The concept of the annual return will change from being information provided to the company registry to an annual validation of information that the registrar already holds about the company.
Full details of a company’s directors and members will be kept by the company and the registrar, although residential addresses will not be automatically available to the public to protect them from improper use.
Corporate governance has also been enhanced in the following ways:
– A possible codification of director’s duties, if this is considered desirable, will occur in the future;
– Transactions between directors and their companies will be regulated;
– There is a regime of civil penalties that can be imposed by the registrar for breaches of law to ensure compliance without needing to proceed to court;
– The registrar is responsible for maintaining a register of disqualified company directors;
– There are more requirements so as to ensure that the register is kept up to date (previously it was an annual update);
– The law will permit the passing of secondary legislation to confer functions on the UK Panel on Takeovers and Mergers to supervise takeover and merger activity involving Guernsey publicly listed companies.
The new law has not been without controversy. Although the detail is not yet clear, there will be a requirement for directors and/or corporate service providers to take reasonable steps to identify the beneficial ownership of a company.
There was industry criticism of the previously drafted section dealing with this matter and at the time of writing the industry has yet to see further drafts for consideration.
Although the concept of arrangements and reconstructions is not new to English law, Guernsey law has not previously included any provisions to allow a company to come to such an arrangement with its creditors or members. It is an area in which practitioners felt the law had been lacking.
The court is given power to sanction an arrangement or reconstruction if 75 per cent of creditors or members (as the case may be) present and voting at a meeting summoned by the court vote in favour of the proposal.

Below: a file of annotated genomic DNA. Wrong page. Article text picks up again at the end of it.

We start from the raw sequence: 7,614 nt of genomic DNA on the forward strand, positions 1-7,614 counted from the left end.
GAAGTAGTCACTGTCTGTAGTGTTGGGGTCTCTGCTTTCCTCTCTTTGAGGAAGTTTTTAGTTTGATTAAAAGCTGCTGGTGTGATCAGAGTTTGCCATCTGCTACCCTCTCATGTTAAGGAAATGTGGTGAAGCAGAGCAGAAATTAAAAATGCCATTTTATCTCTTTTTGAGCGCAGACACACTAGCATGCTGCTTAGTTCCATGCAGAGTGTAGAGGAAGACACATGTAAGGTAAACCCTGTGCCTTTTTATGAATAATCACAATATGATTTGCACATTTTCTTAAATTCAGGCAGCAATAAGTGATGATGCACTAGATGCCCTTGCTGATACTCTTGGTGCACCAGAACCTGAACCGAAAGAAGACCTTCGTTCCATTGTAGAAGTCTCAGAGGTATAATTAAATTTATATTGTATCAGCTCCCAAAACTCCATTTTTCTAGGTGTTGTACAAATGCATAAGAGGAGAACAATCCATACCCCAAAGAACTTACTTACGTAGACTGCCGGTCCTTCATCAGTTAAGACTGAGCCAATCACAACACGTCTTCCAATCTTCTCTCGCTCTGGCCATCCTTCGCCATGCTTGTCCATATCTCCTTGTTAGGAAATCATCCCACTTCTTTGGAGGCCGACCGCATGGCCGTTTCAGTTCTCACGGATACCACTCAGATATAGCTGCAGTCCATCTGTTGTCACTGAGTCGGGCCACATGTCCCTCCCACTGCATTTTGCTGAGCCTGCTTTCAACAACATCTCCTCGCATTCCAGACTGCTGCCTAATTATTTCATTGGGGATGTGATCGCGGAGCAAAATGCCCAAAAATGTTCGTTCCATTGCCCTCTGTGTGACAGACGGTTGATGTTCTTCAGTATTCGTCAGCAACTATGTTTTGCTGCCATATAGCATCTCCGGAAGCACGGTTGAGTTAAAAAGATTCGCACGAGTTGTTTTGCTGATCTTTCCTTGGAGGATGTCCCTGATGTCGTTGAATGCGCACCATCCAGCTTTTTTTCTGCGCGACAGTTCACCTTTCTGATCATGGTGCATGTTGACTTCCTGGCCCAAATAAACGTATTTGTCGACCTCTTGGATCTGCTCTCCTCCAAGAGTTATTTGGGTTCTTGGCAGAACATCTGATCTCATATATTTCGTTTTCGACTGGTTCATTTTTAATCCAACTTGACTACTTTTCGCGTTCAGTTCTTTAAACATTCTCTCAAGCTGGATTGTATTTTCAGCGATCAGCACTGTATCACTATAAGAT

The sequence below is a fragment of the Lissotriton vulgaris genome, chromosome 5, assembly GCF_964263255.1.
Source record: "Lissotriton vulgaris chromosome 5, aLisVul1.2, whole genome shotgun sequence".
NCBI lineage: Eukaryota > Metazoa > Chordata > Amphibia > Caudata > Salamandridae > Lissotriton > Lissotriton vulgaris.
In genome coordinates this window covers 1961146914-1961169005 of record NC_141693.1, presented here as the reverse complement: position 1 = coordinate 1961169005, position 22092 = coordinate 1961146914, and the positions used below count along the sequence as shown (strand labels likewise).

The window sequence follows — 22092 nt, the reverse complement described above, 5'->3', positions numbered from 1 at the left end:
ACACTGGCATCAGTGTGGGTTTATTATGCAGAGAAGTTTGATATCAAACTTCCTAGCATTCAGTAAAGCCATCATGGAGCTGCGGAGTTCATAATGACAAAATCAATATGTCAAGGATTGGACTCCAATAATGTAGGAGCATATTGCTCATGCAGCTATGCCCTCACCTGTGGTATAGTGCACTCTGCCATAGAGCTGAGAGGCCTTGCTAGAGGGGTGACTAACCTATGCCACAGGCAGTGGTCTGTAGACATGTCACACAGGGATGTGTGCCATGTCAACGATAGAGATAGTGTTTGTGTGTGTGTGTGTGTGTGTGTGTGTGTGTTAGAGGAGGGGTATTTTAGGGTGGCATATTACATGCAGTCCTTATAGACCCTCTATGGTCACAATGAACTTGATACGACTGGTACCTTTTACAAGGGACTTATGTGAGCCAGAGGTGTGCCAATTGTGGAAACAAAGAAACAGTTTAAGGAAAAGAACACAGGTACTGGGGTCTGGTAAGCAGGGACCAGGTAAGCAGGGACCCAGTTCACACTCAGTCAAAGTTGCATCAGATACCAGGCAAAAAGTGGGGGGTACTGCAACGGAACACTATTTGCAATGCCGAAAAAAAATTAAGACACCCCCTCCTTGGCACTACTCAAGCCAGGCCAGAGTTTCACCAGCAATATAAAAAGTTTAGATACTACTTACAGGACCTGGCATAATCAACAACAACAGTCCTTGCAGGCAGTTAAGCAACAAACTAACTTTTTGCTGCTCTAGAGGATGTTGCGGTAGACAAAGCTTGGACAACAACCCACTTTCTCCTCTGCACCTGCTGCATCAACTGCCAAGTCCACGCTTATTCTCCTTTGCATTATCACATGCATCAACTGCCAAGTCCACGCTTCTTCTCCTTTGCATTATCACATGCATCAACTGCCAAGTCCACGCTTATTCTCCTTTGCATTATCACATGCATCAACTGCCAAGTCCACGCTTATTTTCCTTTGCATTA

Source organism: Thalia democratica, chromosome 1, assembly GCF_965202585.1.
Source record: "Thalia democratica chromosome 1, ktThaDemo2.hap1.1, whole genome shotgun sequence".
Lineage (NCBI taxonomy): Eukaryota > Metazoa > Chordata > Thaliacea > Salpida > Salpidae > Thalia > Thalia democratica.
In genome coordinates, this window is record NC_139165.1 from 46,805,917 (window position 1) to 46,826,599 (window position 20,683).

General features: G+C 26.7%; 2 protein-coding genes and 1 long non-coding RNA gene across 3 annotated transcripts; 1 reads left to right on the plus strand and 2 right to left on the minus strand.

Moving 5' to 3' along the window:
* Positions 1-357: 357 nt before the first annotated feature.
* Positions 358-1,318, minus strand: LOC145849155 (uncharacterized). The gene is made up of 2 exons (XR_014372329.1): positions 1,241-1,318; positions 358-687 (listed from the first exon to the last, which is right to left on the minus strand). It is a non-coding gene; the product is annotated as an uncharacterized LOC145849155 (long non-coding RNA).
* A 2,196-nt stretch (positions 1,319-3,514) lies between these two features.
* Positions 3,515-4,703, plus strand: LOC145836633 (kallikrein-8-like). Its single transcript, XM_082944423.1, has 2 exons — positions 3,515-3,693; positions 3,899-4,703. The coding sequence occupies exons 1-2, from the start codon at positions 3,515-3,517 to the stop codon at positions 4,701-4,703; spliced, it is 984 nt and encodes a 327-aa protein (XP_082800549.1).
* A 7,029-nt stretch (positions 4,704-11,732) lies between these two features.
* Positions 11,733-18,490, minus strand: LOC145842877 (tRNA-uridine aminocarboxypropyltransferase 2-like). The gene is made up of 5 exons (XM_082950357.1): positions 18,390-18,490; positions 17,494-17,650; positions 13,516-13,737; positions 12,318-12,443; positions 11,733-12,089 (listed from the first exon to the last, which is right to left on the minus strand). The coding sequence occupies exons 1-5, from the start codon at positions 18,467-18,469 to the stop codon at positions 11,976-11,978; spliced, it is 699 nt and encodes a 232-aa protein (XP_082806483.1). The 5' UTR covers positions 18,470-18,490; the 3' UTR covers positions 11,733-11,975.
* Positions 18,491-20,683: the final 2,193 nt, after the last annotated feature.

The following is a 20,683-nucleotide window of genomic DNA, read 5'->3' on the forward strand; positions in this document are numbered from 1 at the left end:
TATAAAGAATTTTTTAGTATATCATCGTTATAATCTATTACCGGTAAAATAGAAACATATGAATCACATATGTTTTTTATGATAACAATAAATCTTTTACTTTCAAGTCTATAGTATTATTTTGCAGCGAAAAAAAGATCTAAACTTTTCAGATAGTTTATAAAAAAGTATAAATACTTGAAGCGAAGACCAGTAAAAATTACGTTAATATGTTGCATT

At present Guernsey has no squeeze-out provisions. This has caused certain companies to try and replicate such rights in their articles. There are, however, other solutions.
The new law will contain a ‘Takeovers’ section, which allows a purchaser of a company to use squeeze-out provisions in relation to dissenting shareholders if 90 per cent of that company’s shareholders have otherwise agreed to transfer their shares to the purchaser.
The dissenting 10 per cent of shareholders may be forced to sell their shareholding to the purchaser upon expiration of one month from receiving a notice to acquire from the purchaser at the price the purchaser has agreed with the other shareholders.
Consolidation of all company-related matters has allowed for a new solvency test to be put into place.
A sole test will be used in relation to all issues, including companies converting into PCCs, transfer of incorporated cells between ICCs, conversion of companies into limited-liability companies, migrations, dividend distribution and financial assistance.
What has not changed?
Guernsey company law continues to be able to differentiate itself from its competitors in a number of ways, as well as the new areas of flexibility and enhanced governance.
– There is no statutory requirement for a Guernsey resident individual to be a director of a Guernsey company (although the policy of the Guernsey Financial Services Commission and tax planning may intervene);
– Directors of Guernsey companies may be individuals or corporate entities
– The ability to migrate and amalgamate companies; and
– PCCs and ICC legislation is largely unaffected but simply consolidated into the main law.
The new law is still in draft form and there is likely to be further discussion on areas such as beneficial ownership. The good news for Guernsey is the rhetoric and principles are there, as in the support of the government. The devil, however, remains in the detail.
Paul Christopher is a partner and Gemma Campbell is a trainee at Ozannes